Leave everything in excess at the hotel. For a player looking to make day two, Saturday is not the place for trade binders, playmats, or extra decks. These are all things you would have to carry around with you. Bring two deck boxes, one for your tournament deck and another for any extra cards you might come across from buying, cards you are looking to sell, or cards to get signed. I even go as far to put dice in this extra deck box. Also, I understand playmats are cool at FNM, but the less you carry the better. Playmats mean you have to bring a bag around with you to carry around and worry about the whole day.

Have fun. Grand Prix are about the experience, so enjoy it. Joke with your friends, ask pros questions, and look for awesome alters to buy for cheap. This is where thousands of people gather to have fun, so go ahead and enjoy it.

For constructed Grand Prix be aware of format shifts in the days leading up to the event on Magic Online. Many pros use Magic Online results as a last minute test to see if a card or two is good or what is going to be popular at the Grand Prix. Chances are if you see a lot of something on Magic Online you will see pros running it or gunning for it. So you should too. Do not go overboard, but keep this in mind. There are a few ideas for constructed Grand Prix that are important to remember.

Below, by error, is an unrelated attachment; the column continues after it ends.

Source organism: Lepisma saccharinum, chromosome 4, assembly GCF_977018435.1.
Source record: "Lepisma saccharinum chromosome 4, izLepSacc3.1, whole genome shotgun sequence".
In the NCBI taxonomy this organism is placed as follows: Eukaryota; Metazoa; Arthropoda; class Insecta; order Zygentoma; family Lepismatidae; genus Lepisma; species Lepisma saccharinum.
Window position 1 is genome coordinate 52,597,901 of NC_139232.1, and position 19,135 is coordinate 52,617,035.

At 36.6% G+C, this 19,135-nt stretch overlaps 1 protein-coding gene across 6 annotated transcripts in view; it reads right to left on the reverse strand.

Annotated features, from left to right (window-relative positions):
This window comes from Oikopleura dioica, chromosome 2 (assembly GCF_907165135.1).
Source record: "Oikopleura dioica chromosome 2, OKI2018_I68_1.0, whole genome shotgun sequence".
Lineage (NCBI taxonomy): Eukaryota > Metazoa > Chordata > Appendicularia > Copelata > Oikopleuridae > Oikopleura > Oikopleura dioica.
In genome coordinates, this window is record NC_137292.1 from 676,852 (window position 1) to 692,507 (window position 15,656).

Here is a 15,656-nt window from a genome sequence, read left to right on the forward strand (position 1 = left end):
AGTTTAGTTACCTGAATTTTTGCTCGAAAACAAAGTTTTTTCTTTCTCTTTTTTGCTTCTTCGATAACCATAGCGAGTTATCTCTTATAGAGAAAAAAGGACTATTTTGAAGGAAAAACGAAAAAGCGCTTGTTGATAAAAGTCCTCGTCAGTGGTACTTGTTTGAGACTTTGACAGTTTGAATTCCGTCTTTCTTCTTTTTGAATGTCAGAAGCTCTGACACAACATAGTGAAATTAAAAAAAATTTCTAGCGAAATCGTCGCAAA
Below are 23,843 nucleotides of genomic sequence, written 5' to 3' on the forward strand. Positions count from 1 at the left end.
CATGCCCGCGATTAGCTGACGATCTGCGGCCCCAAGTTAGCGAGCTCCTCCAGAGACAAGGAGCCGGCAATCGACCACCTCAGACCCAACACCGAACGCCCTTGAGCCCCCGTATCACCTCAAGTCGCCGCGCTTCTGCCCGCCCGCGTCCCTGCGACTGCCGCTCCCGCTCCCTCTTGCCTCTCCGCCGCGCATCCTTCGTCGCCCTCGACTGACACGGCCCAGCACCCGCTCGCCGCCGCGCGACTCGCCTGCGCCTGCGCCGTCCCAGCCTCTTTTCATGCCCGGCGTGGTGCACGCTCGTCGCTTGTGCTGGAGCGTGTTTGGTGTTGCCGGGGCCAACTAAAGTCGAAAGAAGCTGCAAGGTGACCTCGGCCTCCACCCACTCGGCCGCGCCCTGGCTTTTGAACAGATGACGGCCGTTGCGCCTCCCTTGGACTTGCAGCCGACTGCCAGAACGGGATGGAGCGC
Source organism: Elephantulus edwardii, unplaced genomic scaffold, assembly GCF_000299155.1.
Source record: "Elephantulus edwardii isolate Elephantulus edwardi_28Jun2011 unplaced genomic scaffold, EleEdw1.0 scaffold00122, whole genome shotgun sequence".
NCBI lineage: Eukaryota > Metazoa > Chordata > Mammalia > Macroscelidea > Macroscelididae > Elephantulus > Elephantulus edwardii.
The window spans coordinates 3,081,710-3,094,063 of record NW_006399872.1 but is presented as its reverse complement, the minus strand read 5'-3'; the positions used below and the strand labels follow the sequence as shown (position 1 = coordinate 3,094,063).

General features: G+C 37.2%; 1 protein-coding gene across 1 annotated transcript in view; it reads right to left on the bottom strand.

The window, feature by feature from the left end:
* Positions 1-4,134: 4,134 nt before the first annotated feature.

Be aware of metagame trends. If there are popular decks, they are going to show up in force, so you must be prepared. Try to stray away from the decks that consistently get beat by the popular decks. You are much better off to join their ranks than to fall victim to them.

Don’t tunnel-vision on the best deck. In a similar vein, don’t forget about everything else. Even in very focused metagames, there are generally a good amount of decks in fields these days so be prepared for most of them.

Have a sideboard plan. Have a good sideboard plan written out and ready to look at to help you. Remember these plans are not set in stone, but can go a long way to help you out. Also, if a matchup is unwinnable, and adding sideboard cards doesn’t make it favorable, it’s probably just best to accept that matchup as a match loss. Don’t waste sideboard slots on a lost cause. Use them to help make close matchups better.